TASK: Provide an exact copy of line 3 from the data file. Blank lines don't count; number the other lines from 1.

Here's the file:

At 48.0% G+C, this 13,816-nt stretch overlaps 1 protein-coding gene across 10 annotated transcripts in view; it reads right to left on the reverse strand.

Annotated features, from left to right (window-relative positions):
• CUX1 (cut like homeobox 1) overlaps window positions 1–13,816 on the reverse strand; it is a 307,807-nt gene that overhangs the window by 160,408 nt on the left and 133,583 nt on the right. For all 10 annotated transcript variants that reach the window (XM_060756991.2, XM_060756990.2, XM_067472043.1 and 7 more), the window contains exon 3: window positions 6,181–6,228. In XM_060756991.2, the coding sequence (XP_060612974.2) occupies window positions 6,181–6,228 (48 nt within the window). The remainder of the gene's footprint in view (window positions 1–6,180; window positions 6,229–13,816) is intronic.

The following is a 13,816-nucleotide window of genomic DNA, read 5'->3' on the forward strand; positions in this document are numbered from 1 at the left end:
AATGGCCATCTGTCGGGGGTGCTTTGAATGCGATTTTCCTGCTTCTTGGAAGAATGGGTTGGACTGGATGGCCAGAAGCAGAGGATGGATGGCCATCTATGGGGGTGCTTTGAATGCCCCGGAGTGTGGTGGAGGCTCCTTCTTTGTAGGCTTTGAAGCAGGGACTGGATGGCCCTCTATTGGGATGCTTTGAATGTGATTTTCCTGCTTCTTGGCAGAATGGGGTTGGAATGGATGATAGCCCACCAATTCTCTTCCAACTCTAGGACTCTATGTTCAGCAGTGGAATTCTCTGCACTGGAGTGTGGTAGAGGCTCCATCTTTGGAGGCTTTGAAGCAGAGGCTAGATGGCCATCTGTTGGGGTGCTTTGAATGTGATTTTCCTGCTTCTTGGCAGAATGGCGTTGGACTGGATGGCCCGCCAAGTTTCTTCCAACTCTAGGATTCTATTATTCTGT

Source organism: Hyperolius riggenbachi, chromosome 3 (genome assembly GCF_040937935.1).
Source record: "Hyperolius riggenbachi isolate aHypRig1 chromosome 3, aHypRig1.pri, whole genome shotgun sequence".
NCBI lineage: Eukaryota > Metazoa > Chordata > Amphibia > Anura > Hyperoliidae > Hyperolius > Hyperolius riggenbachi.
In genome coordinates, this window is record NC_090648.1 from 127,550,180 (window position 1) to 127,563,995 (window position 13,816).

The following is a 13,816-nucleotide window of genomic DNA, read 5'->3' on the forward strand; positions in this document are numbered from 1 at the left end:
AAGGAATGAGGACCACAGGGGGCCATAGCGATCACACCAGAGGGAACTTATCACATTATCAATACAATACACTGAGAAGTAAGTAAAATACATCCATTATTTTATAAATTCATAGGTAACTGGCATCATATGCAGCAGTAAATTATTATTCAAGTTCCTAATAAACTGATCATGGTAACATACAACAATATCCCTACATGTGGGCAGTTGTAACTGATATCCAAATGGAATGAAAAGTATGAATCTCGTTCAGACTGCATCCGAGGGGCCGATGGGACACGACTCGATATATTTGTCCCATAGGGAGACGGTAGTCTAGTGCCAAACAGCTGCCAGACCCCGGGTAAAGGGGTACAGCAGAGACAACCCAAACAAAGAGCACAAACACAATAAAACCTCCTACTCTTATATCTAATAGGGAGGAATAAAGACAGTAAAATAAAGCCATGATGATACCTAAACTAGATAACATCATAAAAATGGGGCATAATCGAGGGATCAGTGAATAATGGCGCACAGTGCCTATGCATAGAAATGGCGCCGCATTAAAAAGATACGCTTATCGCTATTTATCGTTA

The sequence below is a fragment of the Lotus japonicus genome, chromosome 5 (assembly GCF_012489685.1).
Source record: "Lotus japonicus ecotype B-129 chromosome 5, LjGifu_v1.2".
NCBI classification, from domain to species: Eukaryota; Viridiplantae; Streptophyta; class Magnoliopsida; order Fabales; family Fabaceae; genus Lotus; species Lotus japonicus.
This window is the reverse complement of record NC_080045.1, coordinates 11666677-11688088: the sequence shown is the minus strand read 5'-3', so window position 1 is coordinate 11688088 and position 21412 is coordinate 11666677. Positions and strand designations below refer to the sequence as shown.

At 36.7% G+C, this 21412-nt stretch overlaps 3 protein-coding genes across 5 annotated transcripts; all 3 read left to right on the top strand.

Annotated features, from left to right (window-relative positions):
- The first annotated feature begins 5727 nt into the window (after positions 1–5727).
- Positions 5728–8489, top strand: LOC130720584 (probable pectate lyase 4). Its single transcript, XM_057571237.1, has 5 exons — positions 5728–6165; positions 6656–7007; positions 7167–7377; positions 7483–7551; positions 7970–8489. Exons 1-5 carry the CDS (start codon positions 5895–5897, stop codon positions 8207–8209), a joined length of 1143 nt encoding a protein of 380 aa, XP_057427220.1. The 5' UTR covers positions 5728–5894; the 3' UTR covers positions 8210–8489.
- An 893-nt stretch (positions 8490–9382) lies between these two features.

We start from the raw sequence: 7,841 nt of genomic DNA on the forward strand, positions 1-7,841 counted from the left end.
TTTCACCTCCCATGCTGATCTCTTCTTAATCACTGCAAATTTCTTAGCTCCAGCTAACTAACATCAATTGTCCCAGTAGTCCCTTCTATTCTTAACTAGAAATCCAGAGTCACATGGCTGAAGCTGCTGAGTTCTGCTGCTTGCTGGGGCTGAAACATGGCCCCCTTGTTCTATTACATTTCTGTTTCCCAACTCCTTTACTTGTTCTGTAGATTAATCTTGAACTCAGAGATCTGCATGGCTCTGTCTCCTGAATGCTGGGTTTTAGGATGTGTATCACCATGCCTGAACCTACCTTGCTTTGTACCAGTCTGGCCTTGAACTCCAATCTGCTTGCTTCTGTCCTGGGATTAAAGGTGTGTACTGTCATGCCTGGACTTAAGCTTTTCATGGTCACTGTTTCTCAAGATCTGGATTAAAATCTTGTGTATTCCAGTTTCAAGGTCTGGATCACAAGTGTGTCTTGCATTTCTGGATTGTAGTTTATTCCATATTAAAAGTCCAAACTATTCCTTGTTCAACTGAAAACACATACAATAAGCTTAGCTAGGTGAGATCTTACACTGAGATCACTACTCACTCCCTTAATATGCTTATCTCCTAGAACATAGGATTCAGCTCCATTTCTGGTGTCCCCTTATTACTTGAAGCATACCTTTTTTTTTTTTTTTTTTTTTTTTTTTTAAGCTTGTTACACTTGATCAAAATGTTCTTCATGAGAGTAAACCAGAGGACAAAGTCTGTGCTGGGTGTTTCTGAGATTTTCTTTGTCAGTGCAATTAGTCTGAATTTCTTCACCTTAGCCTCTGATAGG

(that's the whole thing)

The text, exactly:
• CUX1 (cut like homeobox 1) overlaps window positions 1–13,816 on the reverse strand; it is a 307,807-nt gene that overhangs the window by 160,408 nt on the left and 133,583 nt on the right. For all 10 annotated transcript variants that reach the window (XM_060756991.2, XM_060756990.2, XM_067472043.1 and 7 more), the window contains exon 3: window positions 6,181–6,228. In XM_060756991.2, the coding sequence (XP_060612974.2) occupies window positions 6,181–6,228 (48 nt within the window). The remainder of the gene's footprint in view (window positions 1–6,180; window positions 6,229–13,816) is intronic.